I used to be TOTALLY against paying yearly fees for credit cards, but that was before I actually used credit card points to my advantage. The two main types of points are the Chase Ultimate Rewards and American Express Membership Rewards systems. I use a total of three different cards that work in these ecosystems: American Express Platinum, American Express Gold, Chase Sapphire Reserve. Here’s a quick run over of why:
American Express Platinum – the heftiest of all membership fees ($550/year) BUT I find the advantages to be well worth the price. There are a ton of benefits, but these are the ones I use the most:
- I have access to all Delta Sky Clubs in airports (comes in handy when you want food and a not-terrible bathroom). The caveat is that you have to be flying Delta, but as I said earlier, this is usually one of the airlines we fly the most.
- Access to Priority Pass lounges and clubs in airports when I can’t get into Sky Club
- Access to most Centurion lounges in airports (I’ve heard there are a few that are black card only, but haven’t run across those). Mr. actually ended up using his Platinum to access the Centurion lounge at the Barclays Center!
- a $200 credit to the airline of my choice for incidentals (though, to be totally transparent, I rarely get to use this, so sometimes I just use it to buy gift cards)
- Membership into their Fine Resorts and Hotels (which now can be paid for with Membership Rewards points) which picks up a lot of slack from the previously-awesome Marriott Gold Elite status. We get breakfast daily and occasional special deals like $100 credit to the hotel (spa treatments!) and a free night
- Automatically enrolled in Marriott’s “Gold Elite” status, which gets me room upgrades and late checkout
- 5x Membership Rewards points when booking travel with my Platinum card
- $10/month credit for Uber (especially great getting to and from airports AND Uber partnered with Delta, so I get SkyMiles on each trip)
- No foreign transaction fees, so I can use this out of the country and not get hit with conversion fees
American Express Gold – This one has a $250 fee, and I was thinking of closing it for a while, but I think I’ll keep it if for only the ability to earn crazy amounts of Membership Rewards points through normal spending. These are the benefits I use, though there are way more:
- 4x points on groceries and restaurants (HUGE)
- $10/month credit to GrubHub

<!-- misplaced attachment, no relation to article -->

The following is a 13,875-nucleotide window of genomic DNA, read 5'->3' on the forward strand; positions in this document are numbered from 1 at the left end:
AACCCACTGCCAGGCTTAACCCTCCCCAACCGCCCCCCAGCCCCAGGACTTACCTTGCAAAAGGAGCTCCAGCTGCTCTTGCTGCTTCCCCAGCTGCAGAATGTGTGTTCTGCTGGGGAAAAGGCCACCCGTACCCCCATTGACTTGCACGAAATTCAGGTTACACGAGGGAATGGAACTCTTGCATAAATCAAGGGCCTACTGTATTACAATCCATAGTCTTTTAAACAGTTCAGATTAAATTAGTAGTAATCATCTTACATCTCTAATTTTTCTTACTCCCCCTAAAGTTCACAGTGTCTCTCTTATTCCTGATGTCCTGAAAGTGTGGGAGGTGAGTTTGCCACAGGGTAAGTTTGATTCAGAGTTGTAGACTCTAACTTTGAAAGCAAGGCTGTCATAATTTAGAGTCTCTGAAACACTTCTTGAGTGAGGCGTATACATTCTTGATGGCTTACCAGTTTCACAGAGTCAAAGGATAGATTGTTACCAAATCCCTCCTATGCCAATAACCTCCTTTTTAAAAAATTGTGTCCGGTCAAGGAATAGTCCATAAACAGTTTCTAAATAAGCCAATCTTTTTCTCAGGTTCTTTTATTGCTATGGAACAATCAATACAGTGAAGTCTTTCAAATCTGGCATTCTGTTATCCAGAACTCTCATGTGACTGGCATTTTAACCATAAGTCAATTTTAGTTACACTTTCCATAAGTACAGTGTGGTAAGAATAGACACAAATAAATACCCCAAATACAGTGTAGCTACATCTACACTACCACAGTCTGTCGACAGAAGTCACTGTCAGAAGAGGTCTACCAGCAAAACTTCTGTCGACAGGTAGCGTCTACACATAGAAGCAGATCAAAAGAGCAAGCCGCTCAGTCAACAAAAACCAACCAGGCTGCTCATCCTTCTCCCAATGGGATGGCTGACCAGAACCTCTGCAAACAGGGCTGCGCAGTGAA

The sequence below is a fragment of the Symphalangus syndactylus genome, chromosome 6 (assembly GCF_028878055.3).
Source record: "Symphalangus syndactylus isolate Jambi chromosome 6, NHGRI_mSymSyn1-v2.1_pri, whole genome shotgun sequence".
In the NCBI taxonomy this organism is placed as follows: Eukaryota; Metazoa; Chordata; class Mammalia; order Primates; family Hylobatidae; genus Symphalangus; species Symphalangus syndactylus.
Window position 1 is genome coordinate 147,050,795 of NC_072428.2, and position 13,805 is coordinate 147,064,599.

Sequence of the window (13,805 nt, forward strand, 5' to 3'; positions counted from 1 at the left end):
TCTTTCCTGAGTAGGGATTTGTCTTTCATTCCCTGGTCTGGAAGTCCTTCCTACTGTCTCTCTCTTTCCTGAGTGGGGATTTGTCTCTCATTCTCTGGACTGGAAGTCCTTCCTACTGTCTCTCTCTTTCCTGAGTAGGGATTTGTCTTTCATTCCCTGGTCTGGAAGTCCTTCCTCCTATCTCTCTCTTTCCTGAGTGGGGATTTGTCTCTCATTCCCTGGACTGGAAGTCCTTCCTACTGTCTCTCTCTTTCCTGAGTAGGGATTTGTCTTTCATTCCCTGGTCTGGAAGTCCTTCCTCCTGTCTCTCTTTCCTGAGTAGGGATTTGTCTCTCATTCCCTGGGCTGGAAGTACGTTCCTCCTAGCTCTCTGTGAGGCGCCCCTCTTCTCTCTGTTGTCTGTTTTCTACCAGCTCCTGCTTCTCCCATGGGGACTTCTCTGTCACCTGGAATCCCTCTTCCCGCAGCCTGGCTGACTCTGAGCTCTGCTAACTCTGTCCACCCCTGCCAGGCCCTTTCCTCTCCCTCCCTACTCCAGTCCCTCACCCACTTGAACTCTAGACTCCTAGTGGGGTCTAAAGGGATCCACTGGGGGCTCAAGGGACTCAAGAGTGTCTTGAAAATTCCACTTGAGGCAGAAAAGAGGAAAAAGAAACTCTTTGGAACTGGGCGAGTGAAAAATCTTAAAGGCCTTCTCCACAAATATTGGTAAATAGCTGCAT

- $10/month credit to Cheesecake Factory
- I seem to get a rebate back on food purchases, too, though I never noticed this in my agreements. But you know, it’s nice to see that if I hit up a vending machine or Starbucks, I get some moolah back.
- Another $100 credit to an airline
- No foreign transaction fees
Chase Sapphire Reserve – this one has a $450 yearly fee but is my knight in shining armor when it comes to perks.
- $300 yearly travel credit, with very few questions asked. We have our EasyPass linked up to this card, so most of our tolls are taken care of.
- 3x points on restaurants
- Travel insurance on travel booked through them (oh, how I wish Amex did this)
- Access to Priority Pass lounges (yes, we’ve ended up with 2 memberships to this)
- Primary insurance for car rentals, so I never have to use the rental car company’s sometimes-shitty system.
- No foreign transaction fees
- They also have a bonus points system when you book travel through their portal, though I rarely do it since it’s through Expedia (and that means very rarely are points accrued).
In addition, I hold a Marriott Bonvoy Business card (was formerly the SPG business American Express). I almost dropped this card because of the status perks downgrades and the increased yearly fee ($95 > $120), but holding this card gets us 1 free night at Category 5 and below Marriott properties + 15-night credits towards Platinum status. This means we need to stay 35 nights at a Marriott to achieve Platinum, rather than 50. At first, I balked at that because who is staying at hotels a month a year? Now, it’s us…we are starting to become those people.
I also have a United Mileage Explorer card from Chase, but I think I’ll probably drop that as we just end up moving credit card points over to them.
For my business, I have a Chase Ink Preferred card which I also use to accumulate points. The perks to this card make it my primary go-to for business purchases:
- Insurance for my cell phone, as long as I pay my bill with the card
- 3x points on shipping purchases (I usually drop ~$800 a month on shipping so this comes in hands)
Cards I’ve had but gotten rid of:
Delta Platinum – I got it for the companion certificate that gets doled out once a year, but there are so many restrictions that it ended up being less of a value than anticipated. I don’t care about the checked bag waiver as I either use that
United Business card – got this for the sign-up bonus, then downgraded it. Don’t need to have all of the United cards, all the time.
This post may contain affiliate links to help keep the site running at no extra cost to you. Pow!